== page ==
Consequently, we henceforth limit the discussion to elastic interactions between LCs and NPs. In order to obtain qualitatively new features, we consider the case where NP and LC molecules tend to orient themselves perpendicular to each other. Such conditions are often encountered in other studies of mixtures of nematic LCs and magnetic inclusions reported in the literature [25-27]. On the other hand, we set it that isolated components possess the tendency for parallel orientation. We study structural and phase properties as a function of concentration of NPs in the diluted regime (i.e., x << 1) and of the interaction strength |JLC–NP| between NP and LC molecules. We monitor quasi stable nematic configurations after quenching the system from the isotropic phase.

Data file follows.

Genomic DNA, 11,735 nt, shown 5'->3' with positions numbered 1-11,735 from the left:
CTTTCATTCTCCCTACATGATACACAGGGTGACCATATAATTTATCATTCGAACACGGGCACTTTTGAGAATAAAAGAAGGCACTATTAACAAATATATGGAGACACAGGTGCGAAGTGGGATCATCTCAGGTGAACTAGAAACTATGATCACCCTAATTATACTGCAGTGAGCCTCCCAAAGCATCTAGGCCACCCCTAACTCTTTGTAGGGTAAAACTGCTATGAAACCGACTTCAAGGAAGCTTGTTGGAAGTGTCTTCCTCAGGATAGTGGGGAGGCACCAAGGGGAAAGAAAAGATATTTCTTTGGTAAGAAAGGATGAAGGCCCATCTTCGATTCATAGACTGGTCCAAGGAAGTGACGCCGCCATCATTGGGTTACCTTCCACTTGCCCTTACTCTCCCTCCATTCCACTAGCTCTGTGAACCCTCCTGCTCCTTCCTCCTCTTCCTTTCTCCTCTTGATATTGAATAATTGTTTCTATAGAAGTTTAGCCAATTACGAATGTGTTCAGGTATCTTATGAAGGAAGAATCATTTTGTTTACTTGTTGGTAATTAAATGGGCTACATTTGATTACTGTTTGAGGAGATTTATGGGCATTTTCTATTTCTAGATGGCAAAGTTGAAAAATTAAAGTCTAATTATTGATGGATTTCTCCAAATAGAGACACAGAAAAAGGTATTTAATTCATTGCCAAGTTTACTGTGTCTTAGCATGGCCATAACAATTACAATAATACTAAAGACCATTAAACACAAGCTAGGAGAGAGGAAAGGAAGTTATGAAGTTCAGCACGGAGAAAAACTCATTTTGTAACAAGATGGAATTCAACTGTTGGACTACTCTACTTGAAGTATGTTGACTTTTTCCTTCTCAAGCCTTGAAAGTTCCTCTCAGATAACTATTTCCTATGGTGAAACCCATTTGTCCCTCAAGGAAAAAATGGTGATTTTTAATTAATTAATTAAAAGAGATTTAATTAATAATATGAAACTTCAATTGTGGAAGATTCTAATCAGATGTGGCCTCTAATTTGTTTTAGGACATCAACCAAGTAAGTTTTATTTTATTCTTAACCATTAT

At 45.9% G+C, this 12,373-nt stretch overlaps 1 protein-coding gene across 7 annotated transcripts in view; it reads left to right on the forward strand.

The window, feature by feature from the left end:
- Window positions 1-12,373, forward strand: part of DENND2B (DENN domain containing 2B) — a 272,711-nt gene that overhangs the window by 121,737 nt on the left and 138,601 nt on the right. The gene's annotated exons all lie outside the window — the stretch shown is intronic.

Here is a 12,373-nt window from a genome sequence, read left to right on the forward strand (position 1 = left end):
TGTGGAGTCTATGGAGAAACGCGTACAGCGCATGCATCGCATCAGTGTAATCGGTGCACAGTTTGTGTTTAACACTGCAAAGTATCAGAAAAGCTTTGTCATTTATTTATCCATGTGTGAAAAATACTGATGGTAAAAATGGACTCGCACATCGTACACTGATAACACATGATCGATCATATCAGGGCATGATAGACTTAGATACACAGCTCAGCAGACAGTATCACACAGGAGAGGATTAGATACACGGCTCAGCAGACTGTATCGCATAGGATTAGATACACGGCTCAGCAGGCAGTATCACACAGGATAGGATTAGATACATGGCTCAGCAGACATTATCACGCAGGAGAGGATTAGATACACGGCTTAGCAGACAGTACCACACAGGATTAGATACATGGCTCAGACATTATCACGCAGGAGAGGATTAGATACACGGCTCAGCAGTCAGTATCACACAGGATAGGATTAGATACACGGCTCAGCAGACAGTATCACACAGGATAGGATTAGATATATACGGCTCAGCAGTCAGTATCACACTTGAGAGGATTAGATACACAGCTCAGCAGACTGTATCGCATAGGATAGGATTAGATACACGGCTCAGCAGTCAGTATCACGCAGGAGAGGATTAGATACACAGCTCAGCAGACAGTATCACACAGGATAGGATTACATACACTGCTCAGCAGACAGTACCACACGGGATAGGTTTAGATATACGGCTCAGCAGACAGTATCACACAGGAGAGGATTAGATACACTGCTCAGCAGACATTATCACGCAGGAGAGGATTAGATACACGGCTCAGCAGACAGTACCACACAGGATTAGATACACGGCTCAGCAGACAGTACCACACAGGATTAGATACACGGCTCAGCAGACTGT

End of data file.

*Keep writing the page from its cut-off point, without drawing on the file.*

In Figure 1 we plot the correlation function G(r) measuring the degree of orientational order of LC molecules for different concentrations x. One sees that for sufficiently low concentrations the nematic long range order is preserved, which is manifested in a finite value of s. However, with increasing x the value of s decreases monotonously. Our numerical simulations suggest, that above a threshold value x = xc long range ordering is replaced by short range ordering. Therefore, for a sufficiently large concentration the degree of disorder introduced by randomly distributed elongated nanoparticles is large enough to destroy the LRO favoured by the pure LC component.

[1860-5397-6-74-1]

Figure 1: Nematic orientational correlation function G(r) for different values of x (x = 0.01 and 0.25), N = 80 × 80 × 80, JLC–NP = −1, JLC–LC = JNP–NP = 1.